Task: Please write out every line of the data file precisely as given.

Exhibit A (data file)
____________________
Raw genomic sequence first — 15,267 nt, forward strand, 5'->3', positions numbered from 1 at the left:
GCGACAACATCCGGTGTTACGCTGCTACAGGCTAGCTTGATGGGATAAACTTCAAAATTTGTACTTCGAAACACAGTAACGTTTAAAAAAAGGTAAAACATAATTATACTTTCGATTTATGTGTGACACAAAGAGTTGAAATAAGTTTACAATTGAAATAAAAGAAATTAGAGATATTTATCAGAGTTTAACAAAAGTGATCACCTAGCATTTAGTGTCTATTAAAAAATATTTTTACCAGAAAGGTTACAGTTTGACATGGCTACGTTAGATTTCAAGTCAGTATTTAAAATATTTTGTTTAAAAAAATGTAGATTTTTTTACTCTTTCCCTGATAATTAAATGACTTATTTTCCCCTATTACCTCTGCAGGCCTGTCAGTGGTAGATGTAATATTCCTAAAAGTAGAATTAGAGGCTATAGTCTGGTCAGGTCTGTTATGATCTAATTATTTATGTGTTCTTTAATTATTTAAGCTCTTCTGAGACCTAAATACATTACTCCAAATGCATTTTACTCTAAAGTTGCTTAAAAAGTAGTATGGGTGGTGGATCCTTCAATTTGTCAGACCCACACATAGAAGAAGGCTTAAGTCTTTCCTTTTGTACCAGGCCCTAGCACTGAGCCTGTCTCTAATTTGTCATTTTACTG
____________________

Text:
Raw genomic sequence first — 15,267 nt, forward strand, 5'->3', positions numbered from 1 at the left:
GCGACAACATCCGGTGTTACGCTGCTACAGGCTAGCTTGATGGGATAAACTTCAAAATTTGTACTTCGAAACACAGTAACGTTTAAAAAAAGGTAAAACATAATTATACTTTCGATTTATGTGTGACACAAAGAGTTGAAATAAGTTTACAATTGAAATAAAAGAAATTAGAGATATTTATCAGAGTTTAACAAAAGTGATCACCTAGCATTTAGTGTCTATTAAAAAATATTTTTACCAGAAAGGTTACAGTTTGACATGGCTACGTTAGATTTCAAGTCAGTATTTAAAATATTTTGTTTAAAAAAATGTAGATTTTTTTACTCTTTCCCTGATAATTAAATGACTTATTTTCCCCTATTACCTCTGCAGGCCTGTCAGTGGTAGATGTAATATTCCTAAAAGTAGAATTAGAGGCTATAGTCTGGTCAGGTCTGTTATGATCTAATTATTTATGTGTTCTTTAATTATTTAAGCTCTTCTGAGACCTAAATACATTACTCCAAATGCATTTTACTCTAAAGTTGCTTAAAAAGTAGTATGGGTGGTGGATCCTTCAATTTGTCAGACCCACACATAGAAGAAGGCTTAAGTCTTTCCTTTTGTACCAGGCCCTAGCACTGAGCCTGTCTCTAATTTGTCATTTTACTG